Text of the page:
For the past week, the phone has been ringing early in the morning. When it rings that early in the springtime, it is usually one thing – the sheep have escaped their fencing and they are grazing on greener pastures. Traffic jams ensue usually including the school bus. Even in the country, people drive too fast, talk on their cell phones simultaneously and don’t pay attention. I guess when they come upon lots of sheep in the middle of the road, it may make them slow down some… at least I hope so. Definitely good for water cooler conversation.
The Farmer’s brother and sister-in law are extremely patient. Our sheep winter in our greenhouse barn across the road from their dairy farm. I guess they are used to people stopping by and telling them the sheep are out. We also have pastures for grazing near our barn but not enough grass for the number of sheep we have. In early spring, the grass hasn’t really started growing at any great rate. It is a challenge to keep the sheep fenced in. Even though they have plenty of food to eat including hay for supplemental food, they always want what’s outside their fence. It's all about the food for sheep.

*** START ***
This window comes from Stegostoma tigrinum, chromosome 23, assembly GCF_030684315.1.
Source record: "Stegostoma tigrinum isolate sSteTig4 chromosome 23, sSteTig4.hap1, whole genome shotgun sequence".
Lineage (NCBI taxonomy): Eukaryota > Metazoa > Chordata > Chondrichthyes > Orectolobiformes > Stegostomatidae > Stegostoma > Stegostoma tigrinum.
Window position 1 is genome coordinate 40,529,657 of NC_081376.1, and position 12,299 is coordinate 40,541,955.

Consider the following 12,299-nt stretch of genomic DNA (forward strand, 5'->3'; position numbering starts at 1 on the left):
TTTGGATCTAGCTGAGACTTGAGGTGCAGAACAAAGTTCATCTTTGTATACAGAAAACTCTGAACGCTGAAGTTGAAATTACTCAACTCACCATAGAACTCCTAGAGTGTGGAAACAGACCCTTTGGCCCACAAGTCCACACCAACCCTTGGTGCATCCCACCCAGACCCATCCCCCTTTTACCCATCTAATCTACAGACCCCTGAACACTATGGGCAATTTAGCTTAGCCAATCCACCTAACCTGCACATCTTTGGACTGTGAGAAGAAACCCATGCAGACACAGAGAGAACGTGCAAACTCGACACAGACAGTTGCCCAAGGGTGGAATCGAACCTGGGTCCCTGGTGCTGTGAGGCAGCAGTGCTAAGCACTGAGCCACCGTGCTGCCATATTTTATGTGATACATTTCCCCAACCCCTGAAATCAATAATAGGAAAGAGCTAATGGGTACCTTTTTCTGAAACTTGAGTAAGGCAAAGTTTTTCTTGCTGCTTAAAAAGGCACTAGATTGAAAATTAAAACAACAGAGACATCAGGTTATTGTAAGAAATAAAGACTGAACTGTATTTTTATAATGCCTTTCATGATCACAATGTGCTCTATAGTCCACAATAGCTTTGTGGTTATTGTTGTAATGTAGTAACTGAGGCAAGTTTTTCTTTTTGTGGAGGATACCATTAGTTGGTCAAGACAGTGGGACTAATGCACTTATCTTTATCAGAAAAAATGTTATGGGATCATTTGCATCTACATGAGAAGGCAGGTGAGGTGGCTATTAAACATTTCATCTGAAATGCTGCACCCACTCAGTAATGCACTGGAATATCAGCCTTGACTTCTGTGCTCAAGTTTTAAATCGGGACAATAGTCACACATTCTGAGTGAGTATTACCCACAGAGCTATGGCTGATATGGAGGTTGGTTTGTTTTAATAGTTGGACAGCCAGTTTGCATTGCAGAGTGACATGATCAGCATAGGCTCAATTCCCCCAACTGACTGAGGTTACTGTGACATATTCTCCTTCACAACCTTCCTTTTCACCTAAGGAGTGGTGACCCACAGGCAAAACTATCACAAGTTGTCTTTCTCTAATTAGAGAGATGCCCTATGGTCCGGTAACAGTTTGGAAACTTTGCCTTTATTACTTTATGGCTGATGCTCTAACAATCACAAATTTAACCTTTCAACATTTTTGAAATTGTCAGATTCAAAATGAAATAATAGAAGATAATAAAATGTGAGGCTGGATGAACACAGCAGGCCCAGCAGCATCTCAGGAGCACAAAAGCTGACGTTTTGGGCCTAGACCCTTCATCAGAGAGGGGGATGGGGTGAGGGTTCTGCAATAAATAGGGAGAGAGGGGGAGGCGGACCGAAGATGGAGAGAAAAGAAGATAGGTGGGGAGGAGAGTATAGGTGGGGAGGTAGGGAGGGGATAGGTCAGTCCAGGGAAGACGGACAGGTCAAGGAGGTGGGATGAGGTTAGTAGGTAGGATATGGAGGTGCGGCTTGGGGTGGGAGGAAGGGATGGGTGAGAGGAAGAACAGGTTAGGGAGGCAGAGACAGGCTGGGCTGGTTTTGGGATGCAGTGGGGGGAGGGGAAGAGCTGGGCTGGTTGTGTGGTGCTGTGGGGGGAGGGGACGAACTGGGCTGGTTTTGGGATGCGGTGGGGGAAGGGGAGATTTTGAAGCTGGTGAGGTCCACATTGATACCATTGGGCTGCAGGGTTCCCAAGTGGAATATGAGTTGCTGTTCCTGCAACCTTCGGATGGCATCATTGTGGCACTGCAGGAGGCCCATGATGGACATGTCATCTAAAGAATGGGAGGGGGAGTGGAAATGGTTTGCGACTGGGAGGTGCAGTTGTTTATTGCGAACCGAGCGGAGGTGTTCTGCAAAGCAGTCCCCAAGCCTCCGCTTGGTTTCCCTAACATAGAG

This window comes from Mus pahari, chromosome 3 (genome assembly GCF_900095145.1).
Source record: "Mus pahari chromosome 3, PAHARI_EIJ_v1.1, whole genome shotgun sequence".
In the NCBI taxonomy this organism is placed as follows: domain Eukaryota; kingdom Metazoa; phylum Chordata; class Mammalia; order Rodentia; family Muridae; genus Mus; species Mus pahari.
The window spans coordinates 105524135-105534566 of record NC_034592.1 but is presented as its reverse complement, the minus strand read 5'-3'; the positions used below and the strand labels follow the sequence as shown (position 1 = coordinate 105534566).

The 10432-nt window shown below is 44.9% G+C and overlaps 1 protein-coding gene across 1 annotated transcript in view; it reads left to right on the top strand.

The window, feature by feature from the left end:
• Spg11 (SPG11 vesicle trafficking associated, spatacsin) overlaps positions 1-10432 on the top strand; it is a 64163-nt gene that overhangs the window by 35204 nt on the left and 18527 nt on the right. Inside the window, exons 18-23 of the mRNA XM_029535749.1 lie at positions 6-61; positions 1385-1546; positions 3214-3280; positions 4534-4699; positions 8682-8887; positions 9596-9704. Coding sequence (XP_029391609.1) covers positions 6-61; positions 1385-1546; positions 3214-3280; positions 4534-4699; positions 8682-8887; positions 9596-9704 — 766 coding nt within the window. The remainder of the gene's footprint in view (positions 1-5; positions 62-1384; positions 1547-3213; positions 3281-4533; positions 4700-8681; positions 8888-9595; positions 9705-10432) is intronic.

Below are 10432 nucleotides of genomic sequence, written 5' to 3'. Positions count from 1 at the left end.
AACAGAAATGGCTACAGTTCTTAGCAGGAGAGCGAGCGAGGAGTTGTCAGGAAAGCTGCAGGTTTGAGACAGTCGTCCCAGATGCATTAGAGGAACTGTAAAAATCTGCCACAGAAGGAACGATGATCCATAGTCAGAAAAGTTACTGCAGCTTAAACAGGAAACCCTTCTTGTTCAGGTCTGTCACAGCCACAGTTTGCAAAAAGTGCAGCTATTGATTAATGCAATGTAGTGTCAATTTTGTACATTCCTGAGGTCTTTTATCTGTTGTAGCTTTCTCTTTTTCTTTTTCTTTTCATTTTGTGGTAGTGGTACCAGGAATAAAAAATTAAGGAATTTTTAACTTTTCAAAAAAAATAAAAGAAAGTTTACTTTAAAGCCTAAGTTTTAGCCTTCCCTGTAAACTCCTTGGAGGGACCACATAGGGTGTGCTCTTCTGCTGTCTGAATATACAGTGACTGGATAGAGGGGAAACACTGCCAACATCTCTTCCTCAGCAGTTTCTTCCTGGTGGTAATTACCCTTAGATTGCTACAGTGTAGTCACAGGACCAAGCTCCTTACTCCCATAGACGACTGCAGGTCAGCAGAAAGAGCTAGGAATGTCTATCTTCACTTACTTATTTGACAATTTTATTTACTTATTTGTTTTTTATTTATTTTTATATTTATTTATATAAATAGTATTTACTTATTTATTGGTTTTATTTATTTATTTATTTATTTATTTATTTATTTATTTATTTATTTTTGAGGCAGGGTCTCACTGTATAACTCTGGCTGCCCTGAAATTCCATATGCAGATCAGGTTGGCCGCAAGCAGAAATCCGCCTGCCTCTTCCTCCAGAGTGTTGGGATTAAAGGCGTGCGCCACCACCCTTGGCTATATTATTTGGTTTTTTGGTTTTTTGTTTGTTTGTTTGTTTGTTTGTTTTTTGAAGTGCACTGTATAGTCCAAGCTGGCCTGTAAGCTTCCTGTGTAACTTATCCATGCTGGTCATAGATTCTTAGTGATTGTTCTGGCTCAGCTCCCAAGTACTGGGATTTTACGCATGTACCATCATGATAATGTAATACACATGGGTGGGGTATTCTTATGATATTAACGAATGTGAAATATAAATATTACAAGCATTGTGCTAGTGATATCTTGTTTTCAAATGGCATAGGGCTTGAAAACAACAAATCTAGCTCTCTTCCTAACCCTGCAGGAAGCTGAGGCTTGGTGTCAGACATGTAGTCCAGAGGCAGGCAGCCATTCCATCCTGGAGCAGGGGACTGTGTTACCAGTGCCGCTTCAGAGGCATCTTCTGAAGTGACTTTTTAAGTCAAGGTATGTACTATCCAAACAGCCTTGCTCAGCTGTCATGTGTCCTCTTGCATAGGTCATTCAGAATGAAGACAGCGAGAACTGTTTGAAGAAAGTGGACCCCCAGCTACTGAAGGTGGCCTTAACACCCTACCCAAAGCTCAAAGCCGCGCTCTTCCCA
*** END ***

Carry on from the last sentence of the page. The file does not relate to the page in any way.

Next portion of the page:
This was the scene this morning as I arrived with the two Border Collies. The sheep were having a grand old time on top of one of David’s fields.
When they see the dogs coming though, they know we mean business. All of a sudden the entire flock of 200 creatures begins to move, dogs pushing them. They all know where they are supposed to be, they just don't want to be there.
Then it was time to increase their present fenced-in pasture. We wound the woven wire electric fence up through the woods and through a pine grove. They’ll probably stay put for a day but I’m sure we’ll be getting another call tomorrow.